Following a two-and-a-half-week hiatus, trading at the Palestine Securities Exchange (PSE) in Nablus resumed on Tuesday, October 17. It had been suspended on October 1, when rioting spread like wildfire through the Palestinian territories in the West Bank and Gaza. But, with the violence continuing unabated, trading time was cut by almost half, with the pre-open stage running from 9:30 A.M. to 10:00 AM, and the open stage from 10:00 A.M. to 11:00 A.M.
Unsurprisingly, the unstable political and security situation served to suppress both prices and volume of shares traded at the bourse. The week before the riots began on September 28, the PSE's Al-Quds index had risen 5.6 percent to close at 260.98, outperforming most of the markets in the region. But, after 17 days of closure and four days of limited trading, it was down to 231.19.
"Obviously, the situation in the territories has had a most significant effect," said Samar Badis, a deputy manager at the Nablus-based Target Securities Company, in conversation with Albawaba-MEBG. "Just about every stock has been affected. With the degree of uncertainty that exists at present, investors are more interested in basic subsistence, rather than trading in shares."
While the initial reason for halting trade at the PSE on October 1 was in solidarity with victims of the Intifada, there were other extraneous reasons for the closure. The internal shutdown of the West Bank by Israeli forces, which prevented the move of Palestinians between areas where Israel has security control, prevented PSE employees from getting to work.
Employees of the member brokerage firms who live outside of Nablus found themselves in a similar situation. Many investors found it difficult to contact their brokerage firms or to place their orders. Furthermore, frequent electric power outages made trading difficult.
"Foreign investment on the PSE has practically dried up completely," said Badis, who explained that prior to the recent violence foreign investment was running at about 10 percent of the total amount traded at the bourse, with the bulk of that amount being institutional. She added that she expects very little change in that characteristic before the general situation stabilizes.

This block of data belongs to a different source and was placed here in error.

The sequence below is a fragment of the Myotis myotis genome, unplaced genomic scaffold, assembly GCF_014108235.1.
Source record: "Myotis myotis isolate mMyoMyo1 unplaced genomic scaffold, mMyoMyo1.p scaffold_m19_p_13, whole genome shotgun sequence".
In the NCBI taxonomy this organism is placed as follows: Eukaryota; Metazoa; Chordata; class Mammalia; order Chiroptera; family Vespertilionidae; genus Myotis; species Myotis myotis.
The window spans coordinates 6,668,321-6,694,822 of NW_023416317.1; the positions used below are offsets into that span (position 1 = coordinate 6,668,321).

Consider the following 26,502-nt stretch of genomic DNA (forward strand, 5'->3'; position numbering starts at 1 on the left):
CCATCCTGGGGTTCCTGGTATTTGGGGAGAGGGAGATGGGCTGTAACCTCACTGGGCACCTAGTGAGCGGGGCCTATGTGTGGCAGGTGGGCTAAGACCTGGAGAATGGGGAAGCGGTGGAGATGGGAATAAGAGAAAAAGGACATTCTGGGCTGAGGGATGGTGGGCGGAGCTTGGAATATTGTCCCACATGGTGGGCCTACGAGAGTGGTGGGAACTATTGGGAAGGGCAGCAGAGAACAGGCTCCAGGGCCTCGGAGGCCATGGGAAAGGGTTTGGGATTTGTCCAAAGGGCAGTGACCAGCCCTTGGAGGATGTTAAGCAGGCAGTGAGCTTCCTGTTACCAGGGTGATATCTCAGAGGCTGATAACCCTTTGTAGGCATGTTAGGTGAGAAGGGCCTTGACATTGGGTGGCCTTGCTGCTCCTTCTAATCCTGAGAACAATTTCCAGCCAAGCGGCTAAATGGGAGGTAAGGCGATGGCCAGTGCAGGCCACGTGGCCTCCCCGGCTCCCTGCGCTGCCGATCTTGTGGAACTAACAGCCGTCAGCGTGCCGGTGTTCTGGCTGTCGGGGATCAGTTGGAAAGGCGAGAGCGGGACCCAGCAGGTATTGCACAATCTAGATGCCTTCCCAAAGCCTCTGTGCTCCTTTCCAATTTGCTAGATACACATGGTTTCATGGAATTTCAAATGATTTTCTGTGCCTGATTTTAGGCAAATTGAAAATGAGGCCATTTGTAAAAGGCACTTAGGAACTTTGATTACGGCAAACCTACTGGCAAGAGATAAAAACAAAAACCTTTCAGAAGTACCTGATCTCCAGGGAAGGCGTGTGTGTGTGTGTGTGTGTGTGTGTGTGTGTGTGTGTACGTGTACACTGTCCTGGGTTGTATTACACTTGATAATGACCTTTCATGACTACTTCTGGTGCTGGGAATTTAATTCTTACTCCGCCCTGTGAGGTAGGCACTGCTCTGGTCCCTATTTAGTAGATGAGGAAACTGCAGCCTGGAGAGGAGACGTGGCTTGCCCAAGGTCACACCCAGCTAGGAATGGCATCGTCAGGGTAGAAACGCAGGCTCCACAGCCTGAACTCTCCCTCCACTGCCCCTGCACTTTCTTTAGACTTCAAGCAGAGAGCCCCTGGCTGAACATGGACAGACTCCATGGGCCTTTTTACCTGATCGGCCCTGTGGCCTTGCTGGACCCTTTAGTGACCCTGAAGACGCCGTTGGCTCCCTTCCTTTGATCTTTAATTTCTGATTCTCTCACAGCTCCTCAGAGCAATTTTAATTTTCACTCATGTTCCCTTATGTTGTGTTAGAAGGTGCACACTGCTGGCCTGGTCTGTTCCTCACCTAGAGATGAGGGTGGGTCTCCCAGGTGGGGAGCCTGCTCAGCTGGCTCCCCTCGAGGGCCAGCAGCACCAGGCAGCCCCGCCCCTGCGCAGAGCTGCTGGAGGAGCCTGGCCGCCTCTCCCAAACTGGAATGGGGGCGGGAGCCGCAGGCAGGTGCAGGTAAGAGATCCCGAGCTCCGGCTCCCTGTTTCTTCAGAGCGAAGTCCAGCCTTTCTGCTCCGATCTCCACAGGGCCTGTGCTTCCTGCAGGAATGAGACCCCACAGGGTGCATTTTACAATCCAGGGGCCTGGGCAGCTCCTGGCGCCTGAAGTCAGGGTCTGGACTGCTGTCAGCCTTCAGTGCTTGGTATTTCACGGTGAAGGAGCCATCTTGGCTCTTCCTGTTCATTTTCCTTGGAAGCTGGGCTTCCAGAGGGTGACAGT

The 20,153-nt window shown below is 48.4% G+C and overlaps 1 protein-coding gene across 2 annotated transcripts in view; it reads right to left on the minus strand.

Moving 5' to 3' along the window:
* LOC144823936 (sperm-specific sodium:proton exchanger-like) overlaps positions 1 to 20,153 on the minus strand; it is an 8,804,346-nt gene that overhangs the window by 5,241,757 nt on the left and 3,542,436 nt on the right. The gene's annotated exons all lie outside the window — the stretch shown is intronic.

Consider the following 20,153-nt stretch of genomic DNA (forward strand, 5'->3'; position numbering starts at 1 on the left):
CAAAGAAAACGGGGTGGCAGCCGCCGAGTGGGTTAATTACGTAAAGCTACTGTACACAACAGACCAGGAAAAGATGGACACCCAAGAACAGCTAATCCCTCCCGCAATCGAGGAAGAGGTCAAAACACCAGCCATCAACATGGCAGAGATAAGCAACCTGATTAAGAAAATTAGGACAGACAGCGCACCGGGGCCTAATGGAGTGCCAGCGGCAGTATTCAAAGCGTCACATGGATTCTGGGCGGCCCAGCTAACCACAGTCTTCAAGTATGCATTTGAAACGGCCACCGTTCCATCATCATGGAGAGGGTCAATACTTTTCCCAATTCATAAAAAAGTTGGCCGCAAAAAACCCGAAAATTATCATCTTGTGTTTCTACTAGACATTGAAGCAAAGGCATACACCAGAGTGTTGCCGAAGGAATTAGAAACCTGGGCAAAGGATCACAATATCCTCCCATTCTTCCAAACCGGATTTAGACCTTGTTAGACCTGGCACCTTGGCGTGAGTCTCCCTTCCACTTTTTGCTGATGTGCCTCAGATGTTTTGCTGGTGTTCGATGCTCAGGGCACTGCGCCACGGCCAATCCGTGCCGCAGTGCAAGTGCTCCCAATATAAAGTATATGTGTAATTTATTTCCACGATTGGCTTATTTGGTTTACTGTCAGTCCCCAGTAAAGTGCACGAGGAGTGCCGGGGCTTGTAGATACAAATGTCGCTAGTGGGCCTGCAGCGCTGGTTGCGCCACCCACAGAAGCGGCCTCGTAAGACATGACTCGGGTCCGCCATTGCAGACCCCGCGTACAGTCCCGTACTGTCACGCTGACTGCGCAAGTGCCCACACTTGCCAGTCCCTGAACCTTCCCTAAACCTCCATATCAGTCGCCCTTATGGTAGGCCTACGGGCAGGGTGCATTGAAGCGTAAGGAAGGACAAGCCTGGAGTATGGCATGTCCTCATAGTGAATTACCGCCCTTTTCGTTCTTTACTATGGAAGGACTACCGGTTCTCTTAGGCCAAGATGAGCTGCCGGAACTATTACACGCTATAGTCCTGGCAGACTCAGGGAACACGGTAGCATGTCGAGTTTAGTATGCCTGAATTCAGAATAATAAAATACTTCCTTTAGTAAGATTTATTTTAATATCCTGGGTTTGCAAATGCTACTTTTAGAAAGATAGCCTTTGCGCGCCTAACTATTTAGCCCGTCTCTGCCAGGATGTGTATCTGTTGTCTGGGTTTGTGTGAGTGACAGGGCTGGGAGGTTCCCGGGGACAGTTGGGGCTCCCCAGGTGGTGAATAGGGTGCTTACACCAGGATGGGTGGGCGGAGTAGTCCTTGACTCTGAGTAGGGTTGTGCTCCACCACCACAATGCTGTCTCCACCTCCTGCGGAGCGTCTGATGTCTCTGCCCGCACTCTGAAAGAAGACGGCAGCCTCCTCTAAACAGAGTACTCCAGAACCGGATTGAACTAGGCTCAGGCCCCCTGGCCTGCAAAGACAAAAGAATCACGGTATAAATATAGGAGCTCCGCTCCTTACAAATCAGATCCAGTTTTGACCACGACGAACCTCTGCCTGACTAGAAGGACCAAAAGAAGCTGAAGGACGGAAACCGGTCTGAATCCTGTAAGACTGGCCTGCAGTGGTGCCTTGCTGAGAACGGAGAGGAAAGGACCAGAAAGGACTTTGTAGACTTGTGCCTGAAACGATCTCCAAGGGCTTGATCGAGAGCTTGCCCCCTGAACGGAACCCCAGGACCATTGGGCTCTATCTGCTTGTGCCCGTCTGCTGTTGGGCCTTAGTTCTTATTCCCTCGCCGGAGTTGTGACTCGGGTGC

Furthermore, there are likely to be few public offerings in the immediate future. "There was one IPO that was completed successfully just before trouble started," Badis said. "Right now, anyone else considering an IPO is likely to wait until the situation is better."
When it was created in early 1995, the PSE was seen as a foundation block of the Palestine capital market. Given the dispersal of the Palestinian people and the concentration of personal wealth abroad, it was believed that the PSE would act as intermediary to facilitate and maximize the repatriation of long term investment capital to the economy.
The PSE was incorporated as a private shareholding company, with the Palestine Development & Investment Company (PADICO) and (SAMED) as its major investors. After the Palestinian National Authority approved a PADICO-sponsored design and work plan in July 1995, a project team was put together by the PSE and entrusted to establish a fully electronic exchange and depository.
EFA Software Services, a Canadian Company, provided both the trading and settlement & clearing systems. By August 1996 the Exchange was fully operational and on November 7 of that year, the PSE signed an operating agreement with the Palestinian Authority, allowing for the licensing and qualification of brokerage firms to take place. On February 18, 1997, the PSE conducted its first trading session. Twenty-eight shareholding companies were approved for listing. — (Albawaba-MEBG)
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